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Symposium marks 25 years of recycling in New Jersey

Former Governor Thomas Kean will be the keynote speaker at a symposium to be held Tuesday, April 24 at Stockton College to celebrate 25 years of New Jersey’s mandatory recycling law.

Panel discussions will explore the state of recycling and new technologies as well as past, present and future trends in recycling.
The symposium, being held two days after Earth Day, is cosponsored by the William J. Hughes Center for Public Policy and the Atlantic County Utilities Authority (ACUA).  The event will be held at the Richard Stockton College of New Jersey Campus Center.

Governor Kean, who signed the recycling mandate into law, is scheduled to speak at 6:30 p.m. following a 5:15 p.m. reception. The symposium begins at 1 p.m. in the Campus Center.

Optional tours highlighting Stockton College’s sustainability initiatives will be available.
The cost is $55 per person and includes access to all symposium sessions and an informal dinner/reception. To register, visit the Hughes Center website at

Confirmed speakers include:
• Robert Anderson, Regional Business Development Manager, ReCommunity
• Isaac Manning, Director of Recycling, Occupational Training Center of Burlington County
• Dominick D’Altilio, President, Association of New Jersey Recyclers
• Jerry Powell, editor, Resource Recycling magazine, on the national perspective
• Rocco D’Antonio, Organic Diversion
• Gary Sondermeyer, Bayshore Recycling
• Mary Sheil, former administrator of NJDEP’s Office of Recycling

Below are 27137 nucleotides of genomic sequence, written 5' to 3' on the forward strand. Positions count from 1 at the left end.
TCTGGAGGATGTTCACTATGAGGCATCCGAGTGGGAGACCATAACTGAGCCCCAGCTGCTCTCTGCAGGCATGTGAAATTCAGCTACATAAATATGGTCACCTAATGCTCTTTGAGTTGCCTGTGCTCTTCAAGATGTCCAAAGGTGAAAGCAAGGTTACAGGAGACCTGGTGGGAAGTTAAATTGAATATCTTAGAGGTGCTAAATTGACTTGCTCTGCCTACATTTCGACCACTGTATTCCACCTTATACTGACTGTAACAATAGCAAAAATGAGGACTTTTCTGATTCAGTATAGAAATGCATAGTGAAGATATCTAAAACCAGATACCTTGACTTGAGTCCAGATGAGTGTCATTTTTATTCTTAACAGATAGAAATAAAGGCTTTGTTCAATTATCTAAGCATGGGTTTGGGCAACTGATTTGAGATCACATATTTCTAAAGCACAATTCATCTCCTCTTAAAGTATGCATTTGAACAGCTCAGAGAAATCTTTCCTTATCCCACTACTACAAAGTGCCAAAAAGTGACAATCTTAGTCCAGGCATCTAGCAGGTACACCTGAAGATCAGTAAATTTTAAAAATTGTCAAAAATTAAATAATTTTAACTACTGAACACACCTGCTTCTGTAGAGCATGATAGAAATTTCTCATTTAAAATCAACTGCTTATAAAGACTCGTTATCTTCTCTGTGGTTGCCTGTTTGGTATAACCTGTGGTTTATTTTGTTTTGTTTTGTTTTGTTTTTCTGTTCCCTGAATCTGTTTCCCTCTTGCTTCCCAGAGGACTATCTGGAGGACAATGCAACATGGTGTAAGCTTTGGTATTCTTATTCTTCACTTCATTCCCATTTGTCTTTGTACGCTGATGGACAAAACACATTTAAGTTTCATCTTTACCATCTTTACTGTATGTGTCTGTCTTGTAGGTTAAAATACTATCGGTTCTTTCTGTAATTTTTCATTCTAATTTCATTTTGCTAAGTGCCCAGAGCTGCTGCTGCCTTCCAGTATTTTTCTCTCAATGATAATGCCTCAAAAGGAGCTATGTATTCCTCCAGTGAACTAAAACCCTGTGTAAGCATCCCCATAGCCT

• Ron Riskie, Mayor of Woodbury (first recycling program in New Jersey)
• Penny Jones, Morris County MUA
• and Chasing Arrows creator Gary Anderson.

Almost 25 years since this important legislation became law, recycling is even more relevant today. “Recycling is one of the easiest sustainable actions any one of us can do for our planet. In spite of challenges, New Jersey’s mandatory recycling law has clearly been a true success. Millions and millions of tons of waste material have been removed from the waste stream and recycled during these years,” said ACUA President Richard Dovey.

 “The benefits of recycling are clear: natural resource and energy conservation, reduction in emissions of air and water pollutants and reductions in greenhouse gas generation. Mandatory recycling has also resulted in the creation of almost 27,000 jobs in New Jersey, as well as other economic benefits for the state’s economy,” Dovey added.

We’re delighted to be celebrating this historical environmental milestone with so many of the leaders that helped bring it to fruition,” said Dovey.

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